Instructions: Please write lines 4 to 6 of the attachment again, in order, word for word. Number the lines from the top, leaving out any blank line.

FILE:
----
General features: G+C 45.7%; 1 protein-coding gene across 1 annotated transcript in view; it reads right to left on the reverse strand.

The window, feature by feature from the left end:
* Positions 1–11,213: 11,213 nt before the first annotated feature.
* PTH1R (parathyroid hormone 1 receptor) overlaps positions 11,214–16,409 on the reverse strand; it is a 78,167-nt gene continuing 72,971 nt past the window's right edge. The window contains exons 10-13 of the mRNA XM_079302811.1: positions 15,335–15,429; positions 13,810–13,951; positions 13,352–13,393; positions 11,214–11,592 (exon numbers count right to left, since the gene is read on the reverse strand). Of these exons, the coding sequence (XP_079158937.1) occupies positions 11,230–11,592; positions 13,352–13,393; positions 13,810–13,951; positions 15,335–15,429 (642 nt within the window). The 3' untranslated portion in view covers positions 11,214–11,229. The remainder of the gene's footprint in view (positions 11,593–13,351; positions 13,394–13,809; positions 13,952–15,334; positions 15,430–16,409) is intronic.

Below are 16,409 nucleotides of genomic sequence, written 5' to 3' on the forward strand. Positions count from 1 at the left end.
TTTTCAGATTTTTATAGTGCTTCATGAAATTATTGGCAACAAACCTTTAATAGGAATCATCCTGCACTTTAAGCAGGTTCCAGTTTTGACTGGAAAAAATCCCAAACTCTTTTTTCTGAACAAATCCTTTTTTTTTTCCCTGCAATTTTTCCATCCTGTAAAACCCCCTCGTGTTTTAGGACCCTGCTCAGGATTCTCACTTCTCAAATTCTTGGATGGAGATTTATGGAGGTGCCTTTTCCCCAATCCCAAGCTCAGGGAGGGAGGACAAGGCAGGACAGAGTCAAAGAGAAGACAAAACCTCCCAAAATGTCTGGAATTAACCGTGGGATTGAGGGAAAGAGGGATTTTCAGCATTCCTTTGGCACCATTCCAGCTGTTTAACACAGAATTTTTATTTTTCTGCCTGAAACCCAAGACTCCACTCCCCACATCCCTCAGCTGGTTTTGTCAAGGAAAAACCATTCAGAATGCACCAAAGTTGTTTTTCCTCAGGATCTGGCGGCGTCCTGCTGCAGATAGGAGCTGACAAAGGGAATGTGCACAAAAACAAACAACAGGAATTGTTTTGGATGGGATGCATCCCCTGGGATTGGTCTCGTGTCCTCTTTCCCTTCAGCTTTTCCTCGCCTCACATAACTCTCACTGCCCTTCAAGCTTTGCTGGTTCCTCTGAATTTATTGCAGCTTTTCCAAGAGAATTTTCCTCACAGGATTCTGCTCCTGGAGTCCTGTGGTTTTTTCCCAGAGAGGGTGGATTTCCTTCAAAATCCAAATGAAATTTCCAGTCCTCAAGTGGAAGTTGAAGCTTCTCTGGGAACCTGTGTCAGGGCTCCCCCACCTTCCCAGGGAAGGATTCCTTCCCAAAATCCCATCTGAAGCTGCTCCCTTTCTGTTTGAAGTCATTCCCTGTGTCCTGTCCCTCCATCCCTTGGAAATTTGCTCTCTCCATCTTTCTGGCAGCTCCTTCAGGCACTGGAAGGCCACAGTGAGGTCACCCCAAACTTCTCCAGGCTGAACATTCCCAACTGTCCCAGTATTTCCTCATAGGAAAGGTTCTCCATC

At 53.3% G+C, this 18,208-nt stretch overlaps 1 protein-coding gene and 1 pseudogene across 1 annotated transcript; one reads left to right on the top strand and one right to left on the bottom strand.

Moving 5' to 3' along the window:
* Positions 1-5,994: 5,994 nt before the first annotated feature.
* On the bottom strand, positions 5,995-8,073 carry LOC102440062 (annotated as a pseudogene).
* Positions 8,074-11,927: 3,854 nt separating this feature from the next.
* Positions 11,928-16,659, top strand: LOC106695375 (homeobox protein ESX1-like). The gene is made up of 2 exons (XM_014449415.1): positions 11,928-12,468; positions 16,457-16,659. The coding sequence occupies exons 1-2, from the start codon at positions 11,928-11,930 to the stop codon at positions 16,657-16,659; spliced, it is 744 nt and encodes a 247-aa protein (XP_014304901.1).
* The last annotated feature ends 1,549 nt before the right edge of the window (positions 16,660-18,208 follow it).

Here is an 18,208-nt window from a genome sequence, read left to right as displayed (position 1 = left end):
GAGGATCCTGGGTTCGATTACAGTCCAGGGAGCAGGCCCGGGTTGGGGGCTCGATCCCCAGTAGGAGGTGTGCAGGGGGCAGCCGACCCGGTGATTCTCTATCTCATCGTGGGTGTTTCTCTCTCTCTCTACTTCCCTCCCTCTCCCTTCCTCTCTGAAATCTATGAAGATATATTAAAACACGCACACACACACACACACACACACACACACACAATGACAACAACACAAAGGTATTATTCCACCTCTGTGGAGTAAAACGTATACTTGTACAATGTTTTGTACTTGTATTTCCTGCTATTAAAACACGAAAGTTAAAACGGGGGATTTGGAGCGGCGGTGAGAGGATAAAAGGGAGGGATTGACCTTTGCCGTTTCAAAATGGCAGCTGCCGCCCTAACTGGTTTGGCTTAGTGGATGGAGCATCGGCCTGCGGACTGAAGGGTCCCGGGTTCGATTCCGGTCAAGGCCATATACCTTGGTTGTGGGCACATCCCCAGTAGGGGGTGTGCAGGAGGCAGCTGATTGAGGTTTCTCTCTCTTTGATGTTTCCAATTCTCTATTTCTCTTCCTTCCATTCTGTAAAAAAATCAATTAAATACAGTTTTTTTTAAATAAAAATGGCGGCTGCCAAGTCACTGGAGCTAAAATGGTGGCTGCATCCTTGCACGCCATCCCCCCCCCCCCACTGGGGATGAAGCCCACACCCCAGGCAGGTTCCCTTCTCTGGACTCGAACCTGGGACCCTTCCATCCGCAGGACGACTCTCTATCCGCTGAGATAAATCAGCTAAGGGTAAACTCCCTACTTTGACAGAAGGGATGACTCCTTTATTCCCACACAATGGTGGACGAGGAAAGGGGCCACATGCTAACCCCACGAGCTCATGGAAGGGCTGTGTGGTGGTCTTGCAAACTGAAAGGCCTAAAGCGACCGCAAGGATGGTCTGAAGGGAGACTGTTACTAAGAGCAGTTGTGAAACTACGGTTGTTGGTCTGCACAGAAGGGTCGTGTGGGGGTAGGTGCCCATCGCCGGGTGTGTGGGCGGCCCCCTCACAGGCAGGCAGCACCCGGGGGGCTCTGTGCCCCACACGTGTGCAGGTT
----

* PTH1R (parathyroid hormone 1 receptor) overlaps positions 11,214–16,409 on the reverse strand; it is a 78,167-nt gene continuing 72,971 nt past the window's right edge. The window contains exons 10-13 of the mRNA XM_079302811.1: positions 15,335–15,429; positions 13,810–13,951; positions 13,352–13,393; positions 11,214–11,592 (exon numbers count right to left, since the gene is read on the reverse strand). Of these exons, the coding sequence (XP_079158937.1) occupies positions 11,230–11,592; positions 13,352–13,393; positions 13,810–13,951; positions 15,335–15,429 (642 nt within the window). The 3' untranslated portion in view covers positions 11,214–11,229. The remainder of the gene's footprint in view (positions 11,593–13,351; positions 13,394–13,809; positions 13,952–15,334; positions 15,430–16,409) is intronic.

Below are 16,409 nucleotides of genomic sequence, written 5' to 3' on the forward strand. Positions count from 1 at the left end.
TTTTCAGATTTTTATAGTGCTTCATGAAATTATTGGCAACAAACCTTTAATAGGAATCATCCTGCACTTTAAGCAGGTTCCAGTTTTGACTGGAAAAAATCCCAAACTCTTTTTTCTGAACAAATCCTTTTTTTTTTCCCTGCAATTTTTCCATCCTGTAAAACCCCCTCGTGTTTTAGGACCCTGCTCAGGATTCTCACTTCTCAAATTCTTGGATGGAGATTTATGGAGGTGCCTTTTCCCCAATCCCAAGCTCAGGGAGGGAGGACAAGGCAGGACAGAGTCAAAGAGAAGACAAAACCTCCCAAAATGTCTGGAATTAACCGTGGGATTGAGGGAAAGAGGGATTTTCAGCATTCCTTTGGCACCATTCCAGCTGTTTAACACAGAATTTTTATTTTTCTGCCTGAAACCCAAGACTCCACTCCCCACATCCCTCAGCTGGTTTTGTCAAGGAAAAACCATTCAGAATGCACCAAAGTTGTTTTTCCTCAGGATCTGGCGGCGTCCTGCTGCAGATAGGAGCTGACAAAGGGAATGTGCACAAAAACAAACAACAGGAATTGTTTTGGATGGGATGCATCCCCTGGGATTGGTCTCGTGTCCTCTTTCCCTTCAGCTTTTCCTCGCCTCACATAACTCTCACTGCCCTTCAAGCTTTGCTGGTTCCTCTGAATTTATTGCAGCTTTTCCAAGAGAATTTTCCTCACAGGATTCTGCTCCTGGAGTCCTGTGGTTTTTTCCCAGAGAGGGTGGATTTCCTTCAAAATCCAAATGAAATTTCCAGTCCTCAAGTGGAAGTTGAAGCTTCTCTGGGAACCTGTGTCAGGGCTCCCCCACCTTCCCAGGGAAGGATTCCTTCCCAAAATCCCATCTGAAGCTGCTCCCTTTCTGTTTGAAGTCATTCCCTGTGTCCTGTCCCTCCATCCCTTGGAAATTTGCTCTCTCCATCTTTCTGGCAGCTCCTTCAGGCACTGGAAGGCCACAGTGAGGTCACCCCAAACTTCTCCAGGCTGAACATTCCCAACTGTCCCAGTATTTCCTCATAGGAAAGGTTCTCCATC